Pages 465-466, transcribed by Carolyn Ward from History of Allen and Woodson Counties, Kansas: embellished with portraits of well known people of these counties, with biographies of our representative citizens, cuts of public buildings and a map of each county / Edited and Compiled by L. Wallace Duncan and Chas. F. Scott. Iola Registers, Printers and Binders, Iola, Kan.: 1901; 894 p., [36] leaves of plates: ill., ports.; includes index.


  WOODSON COUNTIES, KANSAS. 465 cont'd

CHARLES S. RANNELLS.

DR. CHARLES S. RANNELLS has been engaged in the practice of medicine in Allen county for twenty-two years. He possesses a broad humanitarian spirit, a sympathetic nature and a strong mind, that in its power of analysis enables him to correctly and carefully diagnose disease. These qualities have insured his success and won him prestige as a representative of the medical fraternity.

The Doctor was born in St. Louis county, Missouri, January 15, 1851, and is the eldest son of Dr. David Watson and Mary Eliza (Clarkson) Rannells, both of whom were natives of Kentucky. The father located in St. Louis county, Missouri, at an early day, his home being within seven miles of the city of St. Louis, and for forty-five years engaged in practice there, being the loved family physician of many a household. He died in 1876. His wife passed away many years before, leaving for children: Charles S.; Sallie, wife of Rev. Penn Mead, of New York, now deceased; Catherine, who is living in New York with her sister, and David, a resident of San Diego county, California.

Having acquired his preliminary education in the public schools, Charles S. Rannells afterward began the study of medicine under his father's watchful care and guidance, and subsequently became a student in the medical university of Baltimore, Maryland, in which institution he was graduated in the winter of 1876. He began practice in Baltimore, but

466 HISTORY OF ALLEN AND  

after a year returned to Missouri to visit his father and practiced for one year in his old home neighborhood near St. Louis. In 1878 he came to Allen county, where he has since made his home, and for a number of years has been located in Savonburg. His practice extends into Neosho and Bourbon counties, and has now assumed large proportions.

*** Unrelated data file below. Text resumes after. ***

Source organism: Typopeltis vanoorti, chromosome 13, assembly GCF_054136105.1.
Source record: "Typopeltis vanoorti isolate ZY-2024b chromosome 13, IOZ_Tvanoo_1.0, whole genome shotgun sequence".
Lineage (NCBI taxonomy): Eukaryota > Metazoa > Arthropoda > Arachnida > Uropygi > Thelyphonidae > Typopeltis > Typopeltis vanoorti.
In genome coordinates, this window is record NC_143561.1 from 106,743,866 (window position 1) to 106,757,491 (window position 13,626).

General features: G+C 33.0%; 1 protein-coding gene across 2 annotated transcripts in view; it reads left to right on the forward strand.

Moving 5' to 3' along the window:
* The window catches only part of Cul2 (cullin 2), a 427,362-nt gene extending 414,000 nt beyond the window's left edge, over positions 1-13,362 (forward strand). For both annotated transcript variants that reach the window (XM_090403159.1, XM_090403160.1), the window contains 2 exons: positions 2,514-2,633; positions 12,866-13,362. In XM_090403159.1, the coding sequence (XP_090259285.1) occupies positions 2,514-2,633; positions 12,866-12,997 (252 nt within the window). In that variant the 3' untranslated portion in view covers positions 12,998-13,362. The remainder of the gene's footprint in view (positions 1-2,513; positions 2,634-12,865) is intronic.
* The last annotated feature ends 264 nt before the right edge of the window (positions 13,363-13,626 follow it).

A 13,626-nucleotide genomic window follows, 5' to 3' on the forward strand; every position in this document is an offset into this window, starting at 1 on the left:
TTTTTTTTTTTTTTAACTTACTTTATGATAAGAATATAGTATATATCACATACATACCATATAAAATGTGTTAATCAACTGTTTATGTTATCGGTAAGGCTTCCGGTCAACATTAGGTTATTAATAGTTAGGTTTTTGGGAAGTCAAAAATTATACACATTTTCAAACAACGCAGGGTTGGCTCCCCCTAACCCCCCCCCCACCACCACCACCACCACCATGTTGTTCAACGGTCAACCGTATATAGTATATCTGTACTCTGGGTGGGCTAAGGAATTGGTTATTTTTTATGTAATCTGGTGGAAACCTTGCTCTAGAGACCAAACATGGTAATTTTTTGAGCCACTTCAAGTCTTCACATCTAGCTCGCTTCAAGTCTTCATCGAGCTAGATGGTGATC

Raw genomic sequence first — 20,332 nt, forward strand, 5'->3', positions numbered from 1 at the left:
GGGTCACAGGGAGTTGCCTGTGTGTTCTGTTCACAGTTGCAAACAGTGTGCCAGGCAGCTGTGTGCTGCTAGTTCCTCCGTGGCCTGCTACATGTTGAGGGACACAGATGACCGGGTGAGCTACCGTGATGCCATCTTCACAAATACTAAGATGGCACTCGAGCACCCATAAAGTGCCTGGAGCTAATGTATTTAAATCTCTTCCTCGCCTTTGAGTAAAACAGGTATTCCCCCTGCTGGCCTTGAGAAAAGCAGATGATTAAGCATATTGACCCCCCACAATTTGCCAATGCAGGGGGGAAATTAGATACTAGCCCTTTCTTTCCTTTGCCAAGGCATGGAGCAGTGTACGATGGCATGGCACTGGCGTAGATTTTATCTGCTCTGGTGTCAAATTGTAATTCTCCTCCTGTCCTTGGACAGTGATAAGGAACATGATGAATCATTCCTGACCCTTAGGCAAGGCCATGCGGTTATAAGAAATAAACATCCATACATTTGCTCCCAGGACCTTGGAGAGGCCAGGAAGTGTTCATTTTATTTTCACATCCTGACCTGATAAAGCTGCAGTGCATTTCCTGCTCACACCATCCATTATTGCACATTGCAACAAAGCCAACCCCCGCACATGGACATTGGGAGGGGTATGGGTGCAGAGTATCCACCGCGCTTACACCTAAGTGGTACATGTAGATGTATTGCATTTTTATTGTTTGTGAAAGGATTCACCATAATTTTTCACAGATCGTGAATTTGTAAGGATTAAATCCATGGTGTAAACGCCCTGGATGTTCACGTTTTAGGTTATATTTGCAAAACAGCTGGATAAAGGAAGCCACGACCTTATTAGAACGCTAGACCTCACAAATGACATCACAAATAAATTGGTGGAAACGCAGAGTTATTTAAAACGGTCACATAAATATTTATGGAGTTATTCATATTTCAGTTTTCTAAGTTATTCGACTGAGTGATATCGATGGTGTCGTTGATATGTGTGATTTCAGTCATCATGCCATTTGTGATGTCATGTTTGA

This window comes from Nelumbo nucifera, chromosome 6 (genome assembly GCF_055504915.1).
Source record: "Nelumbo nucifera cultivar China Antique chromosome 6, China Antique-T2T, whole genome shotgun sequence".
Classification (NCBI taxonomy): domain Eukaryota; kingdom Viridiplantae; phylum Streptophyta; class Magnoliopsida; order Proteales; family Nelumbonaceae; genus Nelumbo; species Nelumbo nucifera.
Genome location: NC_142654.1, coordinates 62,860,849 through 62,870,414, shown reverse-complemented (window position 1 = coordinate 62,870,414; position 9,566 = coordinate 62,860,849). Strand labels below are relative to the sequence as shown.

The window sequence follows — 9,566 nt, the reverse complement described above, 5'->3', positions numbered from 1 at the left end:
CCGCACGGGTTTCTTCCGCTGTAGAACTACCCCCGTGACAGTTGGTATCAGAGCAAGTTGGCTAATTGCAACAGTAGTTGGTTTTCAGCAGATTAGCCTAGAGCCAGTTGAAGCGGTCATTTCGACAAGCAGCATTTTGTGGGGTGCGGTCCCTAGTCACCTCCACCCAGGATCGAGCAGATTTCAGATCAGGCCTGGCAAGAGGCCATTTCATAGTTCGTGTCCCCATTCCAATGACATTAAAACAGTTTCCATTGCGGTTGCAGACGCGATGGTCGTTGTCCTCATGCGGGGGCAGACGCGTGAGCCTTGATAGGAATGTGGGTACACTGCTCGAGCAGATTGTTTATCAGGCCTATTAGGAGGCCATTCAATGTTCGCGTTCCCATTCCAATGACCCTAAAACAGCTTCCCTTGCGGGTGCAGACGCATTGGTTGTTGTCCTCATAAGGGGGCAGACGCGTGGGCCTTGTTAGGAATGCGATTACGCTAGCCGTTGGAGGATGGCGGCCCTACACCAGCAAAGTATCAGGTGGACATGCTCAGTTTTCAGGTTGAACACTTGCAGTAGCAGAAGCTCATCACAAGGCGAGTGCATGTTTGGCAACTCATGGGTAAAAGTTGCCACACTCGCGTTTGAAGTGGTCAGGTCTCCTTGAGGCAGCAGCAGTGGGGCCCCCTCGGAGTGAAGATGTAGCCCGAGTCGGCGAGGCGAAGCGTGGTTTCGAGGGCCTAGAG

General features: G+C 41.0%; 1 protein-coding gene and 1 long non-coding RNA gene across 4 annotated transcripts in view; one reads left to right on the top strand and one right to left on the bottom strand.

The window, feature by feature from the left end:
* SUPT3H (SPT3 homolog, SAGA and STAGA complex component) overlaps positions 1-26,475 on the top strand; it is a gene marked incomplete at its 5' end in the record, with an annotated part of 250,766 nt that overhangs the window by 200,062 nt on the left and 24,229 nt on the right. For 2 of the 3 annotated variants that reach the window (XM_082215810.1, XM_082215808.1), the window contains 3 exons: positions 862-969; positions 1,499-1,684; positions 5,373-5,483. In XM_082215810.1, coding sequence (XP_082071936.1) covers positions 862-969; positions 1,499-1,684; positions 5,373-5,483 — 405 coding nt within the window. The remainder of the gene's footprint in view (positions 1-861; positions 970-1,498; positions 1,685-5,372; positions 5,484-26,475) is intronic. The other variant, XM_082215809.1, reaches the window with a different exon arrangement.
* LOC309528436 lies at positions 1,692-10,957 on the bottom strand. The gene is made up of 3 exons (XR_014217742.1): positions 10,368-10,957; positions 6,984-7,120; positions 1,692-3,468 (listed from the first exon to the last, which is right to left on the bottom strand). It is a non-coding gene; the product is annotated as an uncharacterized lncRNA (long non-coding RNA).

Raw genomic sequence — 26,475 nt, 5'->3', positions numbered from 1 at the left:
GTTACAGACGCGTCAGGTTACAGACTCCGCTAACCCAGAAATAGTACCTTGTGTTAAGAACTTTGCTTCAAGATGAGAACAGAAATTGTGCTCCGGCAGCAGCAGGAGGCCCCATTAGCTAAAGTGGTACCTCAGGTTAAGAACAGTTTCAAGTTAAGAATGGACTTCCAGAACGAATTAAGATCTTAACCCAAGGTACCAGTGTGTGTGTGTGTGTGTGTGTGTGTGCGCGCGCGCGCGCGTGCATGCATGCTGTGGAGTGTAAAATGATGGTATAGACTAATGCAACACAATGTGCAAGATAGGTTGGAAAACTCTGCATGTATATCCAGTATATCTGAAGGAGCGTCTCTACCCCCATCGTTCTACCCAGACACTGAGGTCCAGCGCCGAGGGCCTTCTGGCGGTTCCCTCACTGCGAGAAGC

The Doctor married Mrs. Mattie Ayers, widow of Benj. W. Ayers, and a daughter of Dr. G. G. Samuels, a native of Kentucky and one of the early settlers of St. Louis, where he met and married Adoline Butler, a representative of one of the old families of that city. Dr. Samuels died in 1895, while visiting in Arkansas, and his wife passed away many years before. By her first marriage Mrs. Rannells had two children: Mabel, a popular young lady of Allen county; and Bennie, who is married and resides in Kansas City. Unto the Doctor and his wife have been born a daughter, Sallie M., now sixteen years of age, and a son, Charles, who died at the age of twenty months. His success in the line of his chosen profession has brought to Dr. Rannells a comfortable competence and enables him to supply his family with many of the luxuries of life. His manner is cordial and courteous, his actions sincere, and all who know him recognize his sterling worth.


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Pages 465-466, transcribed by Carolyn Ward from History of Allen and Woodson Counties, Kansas: embellished with portraits of well known people of these counties, with biographies of our representative citizens, cuts of public buildings and a map of each county / Edited and Compiled by L. Wallace Duncan and Chas. F. Scott. Iola Registers, Printers and Binders, Iola, Kan.: 1901; 894 p., [36] leaves of plates: ill., ports.; includes index.


Tom & Carolyn Ward
Columbus, KS

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